Tetanus vaccine Referral to ophthalmologist when: Ex. . If globe rupture is suspected surgical globe repair, ideally within 24 hours of injury
CONJUCTIVAL , CORINEAL, INTRAOCULAR FOREIGN BODY
FOREIGN BODY Any material such as dust or sand that gets into the eye 2 types: Superficial foreign bodies Penetrating foreign bodies History: where(work, sport) and how and what A history of working with power tools, blowers, or weed-whackers may indicate a higher risk of an intraocular foreign body
EXAMINATION Visual acuity testing External examination: lid eversion, fluorescein staining Radiological studies. . CT Symptoms: • Foreign-body sensation • Tearing • Blurred vision • Photophobia
CORNEAL FOREIGN BODY may have associated rust ring if metallic patients may note tearing, photophobia, foreign body sensation, red eye signs include foreign body, epithelial defect that stains with fluorescein, Complications abrasion, infection, scarring, rust ring, secondary iritis
CONJUNCTIVAL FOREIGN BODY Symptoms Scratchy sensation with each blink? Foreign body sensation Mild pain Mild injection
EXAMINATION Visual acuity Inspect, upper and lower eyelid conjunctiva foreign bodies. Fluorescein stain Helps localize foreign body (sand or other particle)
TREATMENT Removal of foreign body Irrigation Cotton swab moistened with topical anesthetic treat with an antibiotic ointment Referral within 24 h if: Large corneal abrasion Deeply embedded
INTRAOCULAR FOREIGN BODY History What was the patient doing? Metal on metal hammering, drilling Was the patient exposed to high speed-missile? Sudden impact on the eyelids or eye? Pain or decreased vision?
EXAMINATION Visual acuity Inspection: Corneal or scleral laceration, hyphema, irregular pupil or absent red reflex. Slit lamp Referral: immediately if Hx suggests struck by a high speed missile.
Investigations: CT scans Treatment: Systemic and topical antibiotic Tetanus booster Surgery: intraocular foreign body removal
ORBITAL WALL FRACTUR
CAUSES vehicle accidents, industrial accidents, sports-related facial trauma, and assaults. The hydraulic theory advocates that increased intraorbital pressure causes a decompressing fracture into an adjacent sinus. PATHOPHYSIOLOGY
Associated structures Bones Orbital structure Frontal sinus, supraorbital nerve Frontal bone Superior orbital rim, roof of orbit Lateral canthal ligament Sphenoid bone, zygomotic bone Lateral wall of orbit inferior oblique and inferior rectus muscles, maxillary sinus, infraorbital nerve Zygoma, maxillary bone Infraorbital rim and floor of orbit Medial rectus muscle, ethmoid sinus, medial canthal ligament, lacrimal duct system Maxillary and ethmoid bones Medial wall of orbit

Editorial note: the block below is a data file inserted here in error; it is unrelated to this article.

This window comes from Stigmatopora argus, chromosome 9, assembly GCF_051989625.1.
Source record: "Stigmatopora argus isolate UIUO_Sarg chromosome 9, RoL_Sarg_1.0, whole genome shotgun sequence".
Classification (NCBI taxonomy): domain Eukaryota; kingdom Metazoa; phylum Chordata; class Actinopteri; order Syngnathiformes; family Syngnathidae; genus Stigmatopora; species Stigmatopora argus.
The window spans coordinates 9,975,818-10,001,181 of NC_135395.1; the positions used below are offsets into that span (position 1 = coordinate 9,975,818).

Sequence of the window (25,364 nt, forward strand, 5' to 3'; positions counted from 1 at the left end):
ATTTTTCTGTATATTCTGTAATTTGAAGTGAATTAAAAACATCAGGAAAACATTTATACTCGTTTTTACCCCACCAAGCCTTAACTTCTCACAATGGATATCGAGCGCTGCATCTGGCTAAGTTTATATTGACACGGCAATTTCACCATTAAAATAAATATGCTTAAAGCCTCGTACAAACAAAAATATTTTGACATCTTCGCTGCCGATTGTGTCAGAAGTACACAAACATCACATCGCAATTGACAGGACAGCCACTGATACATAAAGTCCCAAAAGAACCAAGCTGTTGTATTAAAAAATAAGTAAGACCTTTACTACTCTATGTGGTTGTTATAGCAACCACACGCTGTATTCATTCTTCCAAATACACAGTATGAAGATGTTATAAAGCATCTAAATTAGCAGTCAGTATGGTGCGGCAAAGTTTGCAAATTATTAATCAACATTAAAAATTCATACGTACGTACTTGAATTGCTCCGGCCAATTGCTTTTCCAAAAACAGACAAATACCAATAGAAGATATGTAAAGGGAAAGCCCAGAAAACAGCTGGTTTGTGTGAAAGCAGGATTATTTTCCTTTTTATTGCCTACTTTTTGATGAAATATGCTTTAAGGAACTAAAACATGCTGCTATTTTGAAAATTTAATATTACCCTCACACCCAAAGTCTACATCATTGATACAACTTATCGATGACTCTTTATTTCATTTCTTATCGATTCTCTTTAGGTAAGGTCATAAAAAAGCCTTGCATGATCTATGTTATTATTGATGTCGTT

FRACTURE TYPES Orbital zygomatic fracture : The most common fracture of the orbital rim is in the orbital zygomatic region. This injury is typically the result of a high-impact blow to the lateral orbit Nasoethmoid fracture : Fracture in this portion of the orbital rim can result in disruption of the medial canthal ligament and the lacrimal duct system. In addition, the medial rectus muscle may become trapped in fractures of the medial wall of the orbit Orbital floor fracture : sometimes known as «blowout. The mechanism of fracture Increased intraocular pressure (hydraulic theory) A direct blow to the infraorbital rim Orbital roof fracture :
ORBITAL ROOF FRACTURE More common in young children: High cranium to midface ratio in children Pneumatization of the frontal sinus in adults Orbital roof fractures have high assciation with intracranial injury.
CONSEQUENCES OF ORBITAL FLOOR FRACTURE Entrapment of the inferior rectus muscle and/or orbital fat. subsequent loss of inferior rectus muscle function is due to 1. Entrapment of the muscle within the fracture. 2. Edema and hemorrhage of muscles and extraocular fat ( prolapsed through the fracture to the maxillary sinus)
CONSEQUENCES OF ORBITAL FLOOR FRACTURE Orbital dystopia — The affected eye is lower in the horizontal plane — Due to entrapped muscle and orbital fat pull the eye downward.
CONSEQUENCES OF ORBITAL FLOOR FRACTURE Enophthalmos: (the eye is receded into the orbit) may develop when the globe is displaced posteriorly in association with an orbital floor fracture and prolapse of tissue into the maxillary sinus. Injury to the infraorbital nerve (resulting in numbness below the eye )
History —Specific information regarding when the injury occurred, area of the face that was injured, and the mechanism of injury should be obtained. Where does it hurt? Do you have blurry, double, or decreased vision? Do you have difficulty with eye movement or double-vision in a specific direction? Do you have numbness of a particular region of your face? Hints 1. Diffuse pain occurs with an orbital hematoma 2. pain with eye movement suggests injury involving extraocular muscles. 3. Any change in vision could indicate a serious intraocular injury. 4. Diplopia, particularly with upward gaze, and numbness below the eye may occur with fractures of the orbital floor. 5. Numbness of the forehead suggests damage to the supraorbital nerve as the result of injury to the roof of the orbit.
EXAMINATION On inspection of the globe, the following features are indications of significant injury: Proptosis (orbital hematoma) Extrusion of intraocular contents, severe conjunctival hemorrhage, and/ora tear-shaped pupil (ruptured globe) Orbital dystopiaand/orenophthalmos (orbital floor fracture) Pupillary reactivity, size, and shape extraocular movements and visual acuity. Funduscopic examination may identify vitreous hemorrhage or retinal injury.
EYELID LACERATIONS Simple eyelid lacerations: simple lacerations that are horizontal and follow the skin lines and that involve less than 25 percent of the lid will usually heal well without suturing. The clinician may dress these with a triple antibiotic ointment the clinician may apply an adhesive surgical tape Uncomplicated lid lacerations of a greater extent: repaired with sutures placed in similar fashion as for other anatomic locations
MUST REFER TO OPHTHALMOLOGIST Full-thickness lid lacerations —A high threshold of suspicion for penetrating injury to the globe. Lacerations with orbital fat prolapse — Lacerations involving the tear drainage system — Orbital injury or foreign body Laceration with poor alignment
CASE A 12 years old male was referred to emergency department for evaluation of possible glob injury while hammering on a glass board; a glass shard flew into his right eye. He complained of pain, foreign body sensation and decrease of vision.
THANK U References http : // www. uptodate. com/contents/orbital-fractures http: // www. uptodate. com/contents/open-globe-injur ies-emergent-evaluation-and-initial-manage ment http: // www. uptodate. com/contents/eyelid-laceration s